Radium (combined radium-226 and radium-228) concentrations in picocuries per liter of water or pCi/L in community drinking water systems (CWS) are used in conjunction with information about each CWS (such as service population) to generate the following measures shown in this report: 1) statewide radium concentration distribution in CWSs by mean and maximum over time, 2) annual distribution of mean and maximum radium concentration for persons served by CWS and 3) annual distribution of mean and maximum radium concentration by CWS. EPHT data queries -- https://nmtracking.org/dataportal/query/selection/water/WaterSelection.html -- provide detailed results by year for 1) mean radium concentration by CWS for a select year, 2) maximum radium concentration by CWS for a select year, 3) mean radium concentration and the number of CWS by year, 4) maximum radium concentration and the number of CWS by year, 5) mean radium concentration and the number of persons served by year or 6) maximum radium concentration and the number of persons served by year. Additionally, users may query the number of persons served and the number of CWS in the state for a select year. A CWS is a public water system (PWS) that serves year-round residents of a community, subdivision, or mobile home park that has at least 15 service connections or an average of at least 25 residents. These CWSs are a subset of all New Mexico PWSs. To measure radium concentration in CWS, drinking water samples are usually taken at entry points to the distribution system or representative sampling points after water treatment has occurred. Data Source: New Mexico Environment Department's Drinking Water Bureau, New Mexico Safe Drinking Water Information System (SDWIS). Measured radium concentrations in finished drinking can be used to understand the distribution of potential radium exposure level for populations served by community water supplies. Due to potential errors in estimating service population, the measures may overestimate or underestimate the number of potentially affected people. These measures allow for comparison of potential uranium exposure between the populations served by different water systems over time.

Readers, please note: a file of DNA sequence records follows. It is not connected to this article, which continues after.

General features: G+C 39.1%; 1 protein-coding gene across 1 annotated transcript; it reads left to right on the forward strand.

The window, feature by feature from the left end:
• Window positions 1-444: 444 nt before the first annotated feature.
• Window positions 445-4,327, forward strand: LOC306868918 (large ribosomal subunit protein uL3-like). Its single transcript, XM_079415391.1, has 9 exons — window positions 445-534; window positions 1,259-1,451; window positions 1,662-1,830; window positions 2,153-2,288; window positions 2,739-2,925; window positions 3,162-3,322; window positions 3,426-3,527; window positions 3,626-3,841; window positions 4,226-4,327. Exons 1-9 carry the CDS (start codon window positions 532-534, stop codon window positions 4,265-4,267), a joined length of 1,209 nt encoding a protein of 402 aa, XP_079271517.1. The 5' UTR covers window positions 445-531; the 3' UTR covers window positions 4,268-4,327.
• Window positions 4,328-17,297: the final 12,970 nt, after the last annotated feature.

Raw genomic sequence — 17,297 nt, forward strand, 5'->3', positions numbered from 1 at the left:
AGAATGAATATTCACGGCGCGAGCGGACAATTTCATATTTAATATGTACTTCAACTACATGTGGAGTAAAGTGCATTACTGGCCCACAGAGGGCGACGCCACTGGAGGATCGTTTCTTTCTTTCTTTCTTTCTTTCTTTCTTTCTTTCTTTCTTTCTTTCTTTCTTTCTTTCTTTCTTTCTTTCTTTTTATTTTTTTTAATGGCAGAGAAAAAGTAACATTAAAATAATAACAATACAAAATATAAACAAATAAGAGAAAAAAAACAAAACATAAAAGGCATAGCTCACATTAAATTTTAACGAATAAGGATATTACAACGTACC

How the Measure is Calculated

  • Numerator:

    Concentration of Radium.
  • Denominator:

    Not applicable.

Health Topic Pages Related to: Community Water: Radium Concentration

Community Health Resources and Links





Medical literature can be queried at the PubMed website.

Indicator Data Last Updated On 04/13/2022, Published on 04/18/2022
Environmental Health Epidemiology Bureau, Environmental Public Health Tracking Program, Epidemiology and Response Division, New Mexico Department of Health, 1190 S. Saint Francis Drive, Suite 1304, Santa Fe, NM 87505, Srikanth Paladugu, Bureau Chief, Srikanth.Paladugu@state.nm.us, Stephanie Moraga-Mchaley, Environmental Epidemiologist Supervisor, Stephanie.Moraga-Mc@state.nm.us ,or Brian Woods, Environmental Epidemiologist, brian.woods@state.nm.us